Mr Fitzgibbons said: “He then rang a woman called Sandra, asking: ‘You free, mate?’
“Sandra is a prostitute – someone who provides escort services, to use a euphemism.
“And he was communicating with other providers of escort services at this time.
“He made no attempt to get help.
“There was no call to the emergency services.
“It may be the defendant’s case that he killed his wife unintentionally or in self defence or under such extreme stress that he lost his self control and so what he did wasn’t an act of murder.
“If any of those things happened, you may think that by now – the morning after she died – he must be wracked by remorse.
“But instead of calling the emergency services, why is he contacting prostitutes... and asking for drugs?”
Around 8am that day, Mr Grainger left the house and bought cigarettes and a fizzy drink at a nearby store, then drove to his mother’s house, the court heard.
By now, Mrs Grainger’s friends and family were concerned for her welfare as she had not turned up for a hair appointment and was not answering her phone.
At 11am, her cousin used her own key to enter the Mrs Grainger’s home.
Mr Fitzgibbon said: “As you can imagine, she was horrified to discover her body lying face down in the back of the kitchen.
“She ran into the street, screaming.”
The emergency services were called and paramedics attempted resuscitation but it was clear it was too late to save Mrs Grainger, jurors heard.
Meanwhile, Mr Grainger had left his mother’s home, but around 6.30pm the following day he was arrested as he turned up again on her doorstep.
He told officers: “I know why you’re here,” the court heard.
Later he made no comment to police questions but, accompanied by his legal representative, gave a prepared statement.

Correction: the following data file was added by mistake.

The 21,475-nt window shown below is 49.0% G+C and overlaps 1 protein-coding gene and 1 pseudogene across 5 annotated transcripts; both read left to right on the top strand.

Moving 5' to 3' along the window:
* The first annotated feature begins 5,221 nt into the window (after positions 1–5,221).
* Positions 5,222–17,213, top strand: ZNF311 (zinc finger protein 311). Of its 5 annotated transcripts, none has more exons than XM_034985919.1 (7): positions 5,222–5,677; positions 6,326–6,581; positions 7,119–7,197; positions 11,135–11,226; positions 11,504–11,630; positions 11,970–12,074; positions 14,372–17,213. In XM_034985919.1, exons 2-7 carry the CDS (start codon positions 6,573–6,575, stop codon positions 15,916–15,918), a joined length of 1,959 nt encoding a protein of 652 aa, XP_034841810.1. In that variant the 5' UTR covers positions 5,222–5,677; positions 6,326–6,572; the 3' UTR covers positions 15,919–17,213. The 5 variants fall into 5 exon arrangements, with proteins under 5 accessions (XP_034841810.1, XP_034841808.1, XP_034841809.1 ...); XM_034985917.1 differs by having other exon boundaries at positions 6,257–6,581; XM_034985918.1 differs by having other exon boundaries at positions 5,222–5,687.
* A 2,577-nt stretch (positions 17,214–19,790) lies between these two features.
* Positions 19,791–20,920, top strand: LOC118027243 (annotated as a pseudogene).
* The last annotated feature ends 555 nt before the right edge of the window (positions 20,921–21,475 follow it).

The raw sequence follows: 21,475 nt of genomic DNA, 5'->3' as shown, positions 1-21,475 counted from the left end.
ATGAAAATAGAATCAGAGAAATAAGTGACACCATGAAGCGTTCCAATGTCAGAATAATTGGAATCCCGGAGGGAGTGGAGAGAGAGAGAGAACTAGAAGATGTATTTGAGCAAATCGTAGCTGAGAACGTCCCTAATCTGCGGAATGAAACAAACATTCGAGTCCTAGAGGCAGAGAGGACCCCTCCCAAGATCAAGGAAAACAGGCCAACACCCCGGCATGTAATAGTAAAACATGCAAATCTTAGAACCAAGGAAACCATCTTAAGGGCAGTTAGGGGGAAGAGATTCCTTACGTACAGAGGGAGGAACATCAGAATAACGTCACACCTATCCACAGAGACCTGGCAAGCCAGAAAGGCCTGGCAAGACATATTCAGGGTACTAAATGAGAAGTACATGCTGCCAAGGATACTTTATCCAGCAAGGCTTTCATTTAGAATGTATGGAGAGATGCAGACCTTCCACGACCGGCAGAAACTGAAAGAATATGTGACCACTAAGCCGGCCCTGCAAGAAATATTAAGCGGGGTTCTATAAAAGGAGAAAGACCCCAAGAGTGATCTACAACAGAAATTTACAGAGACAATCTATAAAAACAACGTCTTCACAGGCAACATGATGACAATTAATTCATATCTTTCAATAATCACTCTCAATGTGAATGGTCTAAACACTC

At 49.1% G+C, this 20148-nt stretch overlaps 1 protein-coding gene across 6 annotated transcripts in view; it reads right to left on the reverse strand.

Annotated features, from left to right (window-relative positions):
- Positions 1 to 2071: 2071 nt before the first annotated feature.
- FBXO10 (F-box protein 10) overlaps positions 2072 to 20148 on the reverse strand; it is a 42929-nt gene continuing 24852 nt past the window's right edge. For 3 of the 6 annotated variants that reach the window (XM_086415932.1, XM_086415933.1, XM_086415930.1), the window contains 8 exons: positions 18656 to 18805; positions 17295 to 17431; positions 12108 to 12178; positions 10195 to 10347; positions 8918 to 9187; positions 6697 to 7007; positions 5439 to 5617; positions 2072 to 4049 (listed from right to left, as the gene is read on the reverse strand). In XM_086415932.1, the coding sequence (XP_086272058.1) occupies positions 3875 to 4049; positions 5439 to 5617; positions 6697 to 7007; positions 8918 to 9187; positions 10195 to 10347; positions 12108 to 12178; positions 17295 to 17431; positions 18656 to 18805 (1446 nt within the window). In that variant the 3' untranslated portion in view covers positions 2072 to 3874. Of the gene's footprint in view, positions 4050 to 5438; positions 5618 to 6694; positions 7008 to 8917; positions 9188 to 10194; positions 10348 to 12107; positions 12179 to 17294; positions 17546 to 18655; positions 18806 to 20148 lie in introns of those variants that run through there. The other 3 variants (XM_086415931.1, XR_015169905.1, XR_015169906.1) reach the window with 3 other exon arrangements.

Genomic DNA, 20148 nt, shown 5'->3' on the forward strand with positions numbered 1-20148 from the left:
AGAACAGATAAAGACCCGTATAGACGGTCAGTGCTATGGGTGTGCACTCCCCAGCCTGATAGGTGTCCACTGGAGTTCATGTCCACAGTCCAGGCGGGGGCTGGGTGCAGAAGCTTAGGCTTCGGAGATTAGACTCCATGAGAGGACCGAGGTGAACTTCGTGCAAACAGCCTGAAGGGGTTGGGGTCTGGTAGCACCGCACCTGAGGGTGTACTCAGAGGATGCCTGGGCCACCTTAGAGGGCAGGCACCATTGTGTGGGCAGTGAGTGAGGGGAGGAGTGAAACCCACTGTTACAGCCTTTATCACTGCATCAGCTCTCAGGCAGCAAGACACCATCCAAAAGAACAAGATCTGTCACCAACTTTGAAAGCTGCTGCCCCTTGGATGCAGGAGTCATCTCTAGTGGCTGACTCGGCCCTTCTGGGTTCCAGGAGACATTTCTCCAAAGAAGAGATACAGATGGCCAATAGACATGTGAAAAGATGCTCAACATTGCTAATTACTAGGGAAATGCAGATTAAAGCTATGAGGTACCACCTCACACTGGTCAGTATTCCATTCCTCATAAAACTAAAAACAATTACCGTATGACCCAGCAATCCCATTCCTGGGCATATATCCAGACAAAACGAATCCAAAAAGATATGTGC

It said: “I was at home with my wife... I wasn’t drunk and I hadn’t taken any illegal drugs.”
He said he and his wife had sex and that he had stayed downstairs.
The statement added: “Between 1am and 3am she came downstairs and started shouting at me: ‘I just want a normal husband.’
“She tried to hit me multiple times with a clenched fist.”
Mr Grainger said in the ensuing struggle she fell and hit her head but then went and got a pair of scissors and attacked him with them.
The statement went on: “She said: ‘I wish you were dead, why don’t you kill yourself?’
“I grabbed her neck; I wasn’t trying to hurt her, I was trying to restrain her.”
Mr Grainger said she was still trying to attack him with the scissors when “after 30 seconds she felt heavy. I let her go and she fell forward onto the floor. She was lying on the floor muttering and swearing at me.”
The statement said that he then went to bed and, when he came down at 5.30am, her found her still lying there, dead.
He concluded by saying he rolled the body in a blanket and that he was “acting at all times in self defence”.
Post mortem tests showed Mrs Grainger died from compression of the neck and blunt force trauma to the head.
In addition, her nose and right cheek had been broken, her nails were torn and her larynx was fractured.
Injuries to her mouth suggested something soft had been pressed against it and there were more traces of her blood found on a cushion and the base of a saucepan, the court heard.
Toxicology tests showed Mr Grainger was a “heavy and regular user” of cocaine and there was Viagra in his system.
Mr Grainger denies both murder and manslaughter and the trial, expected to last around three weeks, continues.